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Cryogen Droplet Impingement Onto Indented Surfaces Relevant to Dermatologic Laser Surgery Therapies

[+] Author Affiliations
Jie Liu, Walfre Franco, Guillermo Aguilar

University of California at Riverside, Riverside, CA

J. Stuart Nelson

University of California at Irvine, Irvine, CA

Paper No. HT-FED2004-56223, pp. 707-713; 7 pages
doi:10.1115/HT-FED2004-56223
From:
  • ASME 2004 Heat Transfer/Fluids Engineering Summer Conference
  • Volume 4
  • Charlotte, North Carolina, USA, July 11–15, 2004
  • Conference Sponsors: Heat Transfer Division and Fluids Engineering Division
  • ISBN: 0-7918-4693-8 | eISBN: 0-7918-3740-8
  • Copyright © 2004 by ASME

abstract

To protect the epidermis during selected dermatological laser surgeries, Cryogen Spray Cooling (CSC) is used as an auxiliary procedure to remove the heat generated in the epidermis by laser irradiation. The impingement of cryogen droplets onto the skin determines not only the effective amount of cryogen deposited on the surface, but also the dynamic behavior of the cryogen layer that forms on the skin surface and thus, it strongly affects the heat extraction process. Recently, it has been shown that the force of the spray alters the skin surface producing an indentation that in turn affects CSC efficiency. To achieve a better understanding of cryogen spray deposition, the impingement of a single cryogen (R-134a) droplet onto indented skin phantoms was experimentally studied. We first built an experimental pressure chamber where the pressure may be raised slightly above the saturation pressure of R-134a (600 kPa), with the objective to suppress and control the rapid evaporation that cryogen droplets undergo as they are released from the nozzles into ambient pressure. This allows us to focus on individual droplet impingement. Two nozzles of different outer diameters were used to generate droplets of different outer diameters were used to generate droplets of different sizes, which fall by gravity onto various indented skin phantoms. To maintain similarity, the range of Weber (We) and Reynolds (Re) numbers measured at the point of impact for typical cryogen spurts were matched with the We and Re of the individual droplets under study. A high-speed digital camera (500 fps) recorded the droplet impingement on indented surfaces resembling in vivo skin indentation measurements. Different indentation geometries were used since studies have shown that skin deformation depends on factors such as nozzle-to-skin distance, skin type and anatomical location. Experimental results showed different droplet impingement dynamics for droplets of two different sizes but same velocity. For We = 130 and Re = 25000 the amount of cryogen left at the bottom of the indentation after two droplets impinged consecutively was equivalent to the total mass of one droplet, whereas for We = 96 and Re = 18500, the amount of cryogen left at the bottom of indentation was twice as much as that after first droplet impingement. The effect of the depth and radius of curvature of the indentations appeared to have small effect on the droplet impingement behavior, compared to that associated with the droplet size (We and Re), as confirmed by the high speed videos.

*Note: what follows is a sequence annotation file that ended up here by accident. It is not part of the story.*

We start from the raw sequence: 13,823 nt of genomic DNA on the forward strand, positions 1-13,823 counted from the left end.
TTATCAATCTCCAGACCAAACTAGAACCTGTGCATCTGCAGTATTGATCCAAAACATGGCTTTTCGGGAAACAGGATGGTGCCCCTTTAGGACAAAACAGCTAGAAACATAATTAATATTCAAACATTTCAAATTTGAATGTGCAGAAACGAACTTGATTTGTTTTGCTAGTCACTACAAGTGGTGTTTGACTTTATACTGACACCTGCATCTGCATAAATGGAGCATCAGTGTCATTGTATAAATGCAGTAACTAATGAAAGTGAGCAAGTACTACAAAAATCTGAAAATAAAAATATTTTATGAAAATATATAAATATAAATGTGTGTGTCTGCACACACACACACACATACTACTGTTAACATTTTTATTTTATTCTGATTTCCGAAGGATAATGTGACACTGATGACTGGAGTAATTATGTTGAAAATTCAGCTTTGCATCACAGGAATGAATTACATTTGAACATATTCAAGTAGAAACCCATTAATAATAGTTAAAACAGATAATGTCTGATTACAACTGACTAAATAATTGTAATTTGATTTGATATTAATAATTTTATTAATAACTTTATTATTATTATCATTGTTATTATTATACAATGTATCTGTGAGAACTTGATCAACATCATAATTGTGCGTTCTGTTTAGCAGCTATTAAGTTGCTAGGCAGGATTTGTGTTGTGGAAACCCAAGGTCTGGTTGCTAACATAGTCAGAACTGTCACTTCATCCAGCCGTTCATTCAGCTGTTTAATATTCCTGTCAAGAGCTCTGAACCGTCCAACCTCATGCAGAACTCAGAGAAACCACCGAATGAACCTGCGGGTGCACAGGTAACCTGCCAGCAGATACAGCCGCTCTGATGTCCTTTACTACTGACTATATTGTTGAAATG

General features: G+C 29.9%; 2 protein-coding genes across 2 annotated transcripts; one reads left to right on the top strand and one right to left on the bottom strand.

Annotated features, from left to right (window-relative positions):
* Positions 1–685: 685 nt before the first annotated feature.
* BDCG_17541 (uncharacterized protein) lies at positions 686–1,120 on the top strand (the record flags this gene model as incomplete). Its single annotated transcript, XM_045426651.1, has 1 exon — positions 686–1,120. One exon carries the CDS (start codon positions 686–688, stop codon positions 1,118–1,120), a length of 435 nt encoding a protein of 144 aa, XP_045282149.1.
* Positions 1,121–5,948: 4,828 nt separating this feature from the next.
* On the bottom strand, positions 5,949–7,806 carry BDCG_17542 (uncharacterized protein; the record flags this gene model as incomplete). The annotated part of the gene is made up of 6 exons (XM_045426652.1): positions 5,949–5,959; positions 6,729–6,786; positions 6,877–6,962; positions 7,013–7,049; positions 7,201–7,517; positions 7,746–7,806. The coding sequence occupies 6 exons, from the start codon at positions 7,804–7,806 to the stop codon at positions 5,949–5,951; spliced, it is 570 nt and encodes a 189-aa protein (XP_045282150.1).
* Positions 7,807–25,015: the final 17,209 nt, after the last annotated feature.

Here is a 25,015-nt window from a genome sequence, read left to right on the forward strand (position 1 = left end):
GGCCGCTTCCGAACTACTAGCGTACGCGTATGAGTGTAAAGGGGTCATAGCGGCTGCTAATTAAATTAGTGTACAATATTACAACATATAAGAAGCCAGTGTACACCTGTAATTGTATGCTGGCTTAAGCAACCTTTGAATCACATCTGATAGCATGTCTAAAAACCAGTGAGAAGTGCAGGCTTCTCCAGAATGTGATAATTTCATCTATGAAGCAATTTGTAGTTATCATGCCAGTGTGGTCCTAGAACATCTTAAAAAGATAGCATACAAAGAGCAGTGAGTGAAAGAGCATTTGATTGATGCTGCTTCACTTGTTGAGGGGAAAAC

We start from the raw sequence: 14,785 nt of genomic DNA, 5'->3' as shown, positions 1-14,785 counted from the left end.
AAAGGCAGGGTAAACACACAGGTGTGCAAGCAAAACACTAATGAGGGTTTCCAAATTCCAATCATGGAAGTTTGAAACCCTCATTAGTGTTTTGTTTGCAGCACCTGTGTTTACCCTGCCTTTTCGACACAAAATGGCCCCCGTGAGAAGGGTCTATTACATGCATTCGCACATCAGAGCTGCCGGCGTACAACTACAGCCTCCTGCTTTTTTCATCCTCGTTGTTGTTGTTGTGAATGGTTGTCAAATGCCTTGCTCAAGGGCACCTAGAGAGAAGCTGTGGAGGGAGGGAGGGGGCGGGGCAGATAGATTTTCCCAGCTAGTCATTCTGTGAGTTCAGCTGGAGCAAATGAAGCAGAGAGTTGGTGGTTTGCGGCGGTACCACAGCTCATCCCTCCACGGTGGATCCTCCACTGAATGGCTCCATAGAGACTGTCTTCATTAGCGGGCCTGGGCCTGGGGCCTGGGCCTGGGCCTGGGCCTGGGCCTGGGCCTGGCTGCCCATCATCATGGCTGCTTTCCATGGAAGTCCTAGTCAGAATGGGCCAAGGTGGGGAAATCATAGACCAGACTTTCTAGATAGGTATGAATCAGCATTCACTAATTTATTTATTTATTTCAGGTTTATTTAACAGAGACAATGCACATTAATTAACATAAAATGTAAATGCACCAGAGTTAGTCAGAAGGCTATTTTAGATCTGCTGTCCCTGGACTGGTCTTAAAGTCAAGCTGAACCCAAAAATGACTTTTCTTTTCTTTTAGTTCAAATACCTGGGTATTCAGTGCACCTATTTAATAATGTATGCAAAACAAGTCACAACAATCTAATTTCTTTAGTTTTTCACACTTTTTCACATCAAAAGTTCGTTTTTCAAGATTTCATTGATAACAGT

Copyright © 2004 by ASME

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